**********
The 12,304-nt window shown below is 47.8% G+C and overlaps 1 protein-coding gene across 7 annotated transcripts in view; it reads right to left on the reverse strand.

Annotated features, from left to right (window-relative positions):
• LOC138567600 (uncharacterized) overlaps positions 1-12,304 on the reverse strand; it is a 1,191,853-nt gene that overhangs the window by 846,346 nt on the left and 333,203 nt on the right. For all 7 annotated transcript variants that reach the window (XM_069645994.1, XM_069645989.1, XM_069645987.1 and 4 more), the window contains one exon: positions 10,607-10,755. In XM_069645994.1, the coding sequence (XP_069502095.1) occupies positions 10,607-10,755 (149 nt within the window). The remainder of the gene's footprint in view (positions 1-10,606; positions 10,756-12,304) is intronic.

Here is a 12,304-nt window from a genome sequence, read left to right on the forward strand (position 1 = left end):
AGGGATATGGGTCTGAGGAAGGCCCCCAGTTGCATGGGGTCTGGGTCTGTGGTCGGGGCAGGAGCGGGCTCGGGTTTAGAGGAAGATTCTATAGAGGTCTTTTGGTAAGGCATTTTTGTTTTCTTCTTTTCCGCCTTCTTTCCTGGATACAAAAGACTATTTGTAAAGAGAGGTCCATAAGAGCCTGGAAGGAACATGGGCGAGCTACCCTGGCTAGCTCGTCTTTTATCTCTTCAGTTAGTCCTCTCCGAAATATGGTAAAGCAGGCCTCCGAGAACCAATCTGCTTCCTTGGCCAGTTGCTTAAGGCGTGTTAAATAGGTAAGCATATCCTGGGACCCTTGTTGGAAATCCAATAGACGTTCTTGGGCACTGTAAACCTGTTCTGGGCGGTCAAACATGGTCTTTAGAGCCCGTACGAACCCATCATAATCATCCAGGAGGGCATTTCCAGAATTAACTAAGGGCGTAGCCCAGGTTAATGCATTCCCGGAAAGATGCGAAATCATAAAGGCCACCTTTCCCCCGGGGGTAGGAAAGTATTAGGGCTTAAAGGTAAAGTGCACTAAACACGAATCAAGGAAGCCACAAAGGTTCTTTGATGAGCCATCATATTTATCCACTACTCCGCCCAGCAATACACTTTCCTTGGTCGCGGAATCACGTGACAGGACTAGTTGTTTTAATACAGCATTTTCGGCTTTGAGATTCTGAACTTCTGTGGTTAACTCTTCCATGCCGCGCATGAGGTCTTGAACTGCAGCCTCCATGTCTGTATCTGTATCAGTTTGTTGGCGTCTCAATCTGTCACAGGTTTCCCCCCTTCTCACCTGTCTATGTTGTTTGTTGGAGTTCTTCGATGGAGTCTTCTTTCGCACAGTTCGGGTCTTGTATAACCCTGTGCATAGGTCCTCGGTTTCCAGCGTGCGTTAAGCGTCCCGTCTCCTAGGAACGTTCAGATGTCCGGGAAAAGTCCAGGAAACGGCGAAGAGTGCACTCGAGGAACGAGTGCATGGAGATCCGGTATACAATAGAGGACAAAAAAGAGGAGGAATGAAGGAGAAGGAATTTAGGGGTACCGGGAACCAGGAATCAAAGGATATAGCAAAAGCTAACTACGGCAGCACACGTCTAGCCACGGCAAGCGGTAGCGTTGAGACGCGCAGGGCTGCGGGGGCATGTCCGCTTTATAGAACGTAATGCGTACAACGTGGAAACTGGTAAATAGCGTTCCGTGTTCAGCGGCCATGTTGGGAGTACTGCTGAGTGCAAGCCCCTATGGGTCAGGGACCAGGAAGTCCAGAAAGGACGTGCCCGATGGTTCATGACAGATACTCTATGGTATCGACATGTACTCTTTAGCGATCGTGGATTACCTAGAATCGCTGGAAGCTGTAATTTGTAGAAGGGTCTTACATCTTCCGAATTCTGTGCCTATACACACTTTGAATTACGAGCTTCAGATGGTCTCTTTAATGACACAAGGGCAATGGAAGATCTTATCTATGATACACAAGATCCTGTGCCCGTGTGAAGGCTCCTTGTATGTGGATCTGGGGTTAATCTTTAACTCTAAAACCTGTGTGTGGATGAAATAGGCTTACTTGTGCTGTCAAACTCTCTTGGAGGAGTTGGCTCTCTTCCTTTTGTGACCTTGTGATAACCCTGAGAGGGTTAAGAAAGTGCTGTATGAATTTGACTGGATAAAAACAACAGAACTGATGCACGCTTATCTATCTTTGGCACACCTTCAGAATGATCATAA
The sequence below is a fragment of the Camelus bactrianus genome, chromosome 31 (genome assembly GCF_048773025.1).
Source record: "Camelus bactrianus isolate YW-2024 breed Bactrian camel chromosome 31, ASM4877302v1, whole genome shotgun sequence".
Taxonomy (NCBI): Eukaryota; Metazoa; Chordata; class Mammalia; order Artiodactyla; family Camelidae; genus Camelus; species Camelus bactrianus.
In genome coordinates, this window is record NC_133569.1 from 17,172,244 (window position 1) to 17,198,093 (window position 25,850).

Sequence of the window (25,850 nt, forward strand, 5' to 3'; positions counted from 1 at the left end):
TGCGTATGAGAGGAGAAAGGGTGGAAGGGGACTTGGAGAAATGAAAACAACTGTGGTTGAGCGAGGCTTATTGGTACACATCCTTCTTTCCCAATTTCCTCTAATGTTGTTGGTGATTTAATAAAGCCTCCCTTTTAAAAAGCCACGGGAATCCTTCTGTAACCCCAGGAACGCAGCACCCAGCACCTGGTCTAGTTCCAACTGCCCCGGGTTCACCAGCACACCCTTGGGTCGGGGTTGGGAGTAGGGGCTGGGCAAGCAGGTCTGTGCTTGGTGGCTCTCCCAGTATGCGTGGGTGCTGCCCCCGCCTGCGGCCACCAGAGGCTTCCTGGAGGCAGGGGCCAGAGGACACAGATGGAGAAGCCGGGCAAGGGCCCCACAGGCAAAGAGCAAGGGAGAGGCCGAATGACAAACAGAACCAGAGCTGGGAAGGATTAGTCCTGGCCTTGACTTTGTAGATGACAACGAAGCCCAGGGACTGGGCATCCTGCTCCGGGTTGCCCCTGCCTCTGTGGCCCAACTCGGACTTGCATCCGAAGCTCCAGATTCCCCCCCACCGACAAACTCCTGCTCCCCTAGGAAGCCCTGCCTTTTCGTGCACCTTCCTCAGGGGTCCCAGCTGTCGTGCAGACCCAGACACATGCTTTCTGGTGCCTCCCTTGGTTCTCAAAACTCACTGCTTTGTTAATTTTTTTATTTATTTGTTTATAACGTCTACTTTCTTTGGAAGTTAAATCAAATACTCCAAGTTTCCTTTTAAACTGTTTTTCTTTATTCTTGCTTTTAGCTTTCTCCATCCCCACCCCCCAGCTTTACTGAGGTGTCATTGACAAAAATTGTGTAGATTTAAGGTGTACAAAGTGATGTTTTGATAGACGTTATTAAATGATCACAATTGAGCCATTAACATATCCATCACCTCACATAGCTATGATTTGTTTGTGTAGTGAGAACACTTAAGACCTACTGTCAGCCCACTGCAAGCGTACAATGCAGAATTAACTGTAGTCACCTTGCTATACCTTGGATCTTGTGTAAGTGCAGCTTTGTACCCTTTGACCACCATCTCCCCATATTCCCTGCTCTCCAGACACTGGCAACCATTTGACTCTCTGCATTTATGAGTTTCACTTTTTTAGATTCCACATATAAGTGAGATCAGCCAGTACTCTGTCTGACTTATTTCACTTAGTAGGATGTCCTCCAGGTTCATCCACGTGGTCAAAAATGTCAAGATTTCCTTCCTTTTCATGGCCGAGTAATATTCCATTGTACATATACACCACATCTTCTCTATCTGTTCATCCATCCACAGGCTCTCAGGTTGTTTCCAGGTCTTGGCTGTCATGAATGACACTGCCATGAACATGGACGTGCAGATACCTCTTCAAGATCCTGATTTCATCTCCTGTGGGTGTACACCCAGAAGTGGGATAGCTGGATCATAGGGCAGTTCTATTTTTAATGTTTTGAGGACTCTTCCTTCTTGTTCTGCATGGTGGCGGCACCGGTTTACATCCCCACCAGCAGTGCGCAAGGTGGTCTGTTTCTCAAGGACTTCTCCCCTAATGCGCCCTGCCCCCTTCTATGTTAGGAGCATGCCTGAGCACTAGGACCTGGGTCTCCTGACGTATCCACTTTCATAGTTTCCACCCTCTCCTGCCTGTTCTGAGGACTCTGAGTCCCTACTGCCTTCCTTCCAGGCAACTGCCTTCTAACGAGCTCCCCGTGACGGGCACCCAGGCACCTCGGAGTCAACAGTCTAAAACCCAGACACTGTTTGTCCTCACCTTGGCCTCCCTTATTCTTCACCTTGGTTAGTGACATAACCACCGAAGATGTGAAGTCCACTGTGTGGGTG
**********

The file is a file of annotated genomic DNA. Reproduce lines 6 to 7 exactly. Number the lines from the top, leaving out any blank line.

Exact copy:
The sequence below is a fragment of the Camelus bactrianus genome, chromosome 31 (genome assembly GCF_048773025.1).
Source record: "Camelus bactrianus isolate YW-2024 breed Bactrian camel chromosome 31, ASM4877302v1, whole genome shotgun sequence".